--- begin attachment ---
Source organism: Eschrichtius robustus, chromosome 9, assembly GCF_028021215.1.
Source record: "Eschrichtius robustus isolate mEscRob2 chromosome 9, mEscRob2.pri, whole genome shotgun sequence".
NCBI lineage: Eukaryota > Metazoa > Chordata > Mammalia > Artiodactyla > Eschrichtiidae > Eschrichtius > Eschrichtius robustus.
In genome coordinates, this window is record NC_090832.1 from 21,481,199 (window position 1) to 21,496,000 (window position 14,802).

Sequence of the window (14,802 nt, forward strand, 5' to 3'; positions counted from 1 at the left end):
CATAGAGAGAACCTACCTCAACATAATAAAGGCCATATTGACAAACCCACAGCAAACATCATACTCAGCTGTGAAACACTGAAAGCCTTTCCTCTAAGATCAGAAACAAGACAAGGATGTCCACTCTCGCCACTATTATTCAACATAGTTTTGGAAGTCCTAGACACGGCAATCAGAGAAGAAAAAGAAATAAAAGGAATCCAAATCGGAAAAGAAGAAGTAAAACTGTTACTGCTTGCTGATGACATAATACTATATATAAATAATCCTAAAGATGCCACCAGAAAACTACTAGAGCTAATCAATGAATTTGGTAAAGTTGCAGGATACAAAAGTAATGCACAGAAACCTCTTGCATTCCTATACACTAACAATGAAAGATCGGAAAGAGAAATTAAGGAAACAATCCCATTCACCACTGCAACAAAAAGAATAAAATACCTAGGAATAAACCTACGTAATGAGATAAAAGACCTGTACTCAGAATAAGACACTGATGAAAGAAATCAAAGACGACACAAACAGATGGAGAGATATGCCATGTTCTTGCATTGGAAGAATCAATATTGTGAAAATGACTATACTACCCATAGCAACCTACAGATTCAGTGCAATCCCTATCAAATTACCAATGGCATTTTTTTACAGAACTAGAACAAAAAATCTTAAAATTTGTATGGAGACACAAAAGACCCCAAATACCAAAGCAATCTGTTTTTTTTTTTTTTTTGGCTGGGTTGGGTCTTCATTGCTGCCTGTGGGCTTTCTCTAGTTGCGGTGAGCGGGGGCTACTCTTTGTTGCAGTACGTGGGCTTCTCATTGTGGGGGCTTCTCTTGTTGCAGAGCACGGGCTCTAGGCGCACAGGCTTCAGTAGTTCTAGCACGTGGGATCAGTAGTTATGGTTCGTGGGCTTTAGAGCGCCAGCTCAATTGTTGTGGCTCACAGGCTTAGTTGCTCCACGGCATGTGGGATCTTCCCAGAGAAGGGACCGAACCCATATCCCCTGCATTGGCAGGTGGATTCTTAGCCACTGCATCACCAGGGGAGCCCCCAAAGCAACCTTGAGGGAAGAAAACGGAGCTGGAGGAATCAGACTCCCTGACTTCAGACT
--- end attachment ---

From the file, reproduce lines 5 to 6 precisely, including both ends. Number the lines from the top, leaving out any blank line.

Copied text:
Sequence of the window (14,802 nt, forward strand, 5' to 3'; positions counted from 1 at the left end):
CATAGAGAGAACCTACCTCAACATAATAAAGGCCATATTGACAAACCCACAGCAAACATCATACTCAGCTGTGAAACACTGAAAGCCTTTCCTCTAAGATCAGAAACAAGACAAGGATGTCCACTCTCGCCACTATTATTCAACATAGTTTTGGAAGTCCTAGACACGGCAATCAGAGAAGAAAAAGAAATAAAAGGAATCCAAATCGGAAAAGAAGAAGTAAAACTGTTACTGCTTGCTGATGACATAATACTATATATAAATAATCCTAAAGATGCCACCAGAAAACTACTAGAGCTAATCAATGAATTTGGTAAAGTTGCAGGATACAAAAGTAATGCACAGAAACCTCTTGCATTCCTATACACTAACAATGAAAGATCGGAAAGAGAAATTAAGGAAACAATCCCATTCACCACTGCAACAAAAAGAATAAAATACCTAGGAATAAACCTACGTAATGAGATAAAAGACCTGTACTCAGAATAAGACACTGATGAAAGAAATCAAAGACGACACAAACAGATGGAGAGATATGCCATGTTCTTGCATTGGAAGAATCAATATTGTGAAAATGACTATACTACCCATAGCAACCTACAGATTCAGTGCAATCCCTATCAAATTACCAATGGCATTTTTTTACAGAACTAGAACAAAAAATCTTAAAATTTGTATGGAGACACAAAAGACCCCAAATACCAAAGCAATCTGTTTTTTTTTTTTTTTTGGCTGGGTTGGGTCTTCATTGCTGCCTGTGGGCTTTCTCTAGTTGCGGTGAGCGGGGGCTACTCTTTGTTGCAGTACGTGGGCTTCTCATTGTGGGGGCTTCTCTTGTTGCAGAGCACGGGCTCTAGGCGCACAGGCTTCAGTAGTTCTAGCACGTGGGATCAGTAGTTATGGTTCGTGGGCTTTAGAGCGCCAGCTCAATTGTTGTGGCTCACAGGCTTAGTTGCTCCACGGCATGTGGGATCTTCCCAGAGAAGGGACCGAACCCATATCCCCTGCATTGGCAGGTGGATTCTTAGCCACTGCATCACCAGGGGAGCCCCCAAAGCAACCTTGAGGGAAGAAAACGGAGCTGGAGGAATCAGACTCCCTGACTTCAGACT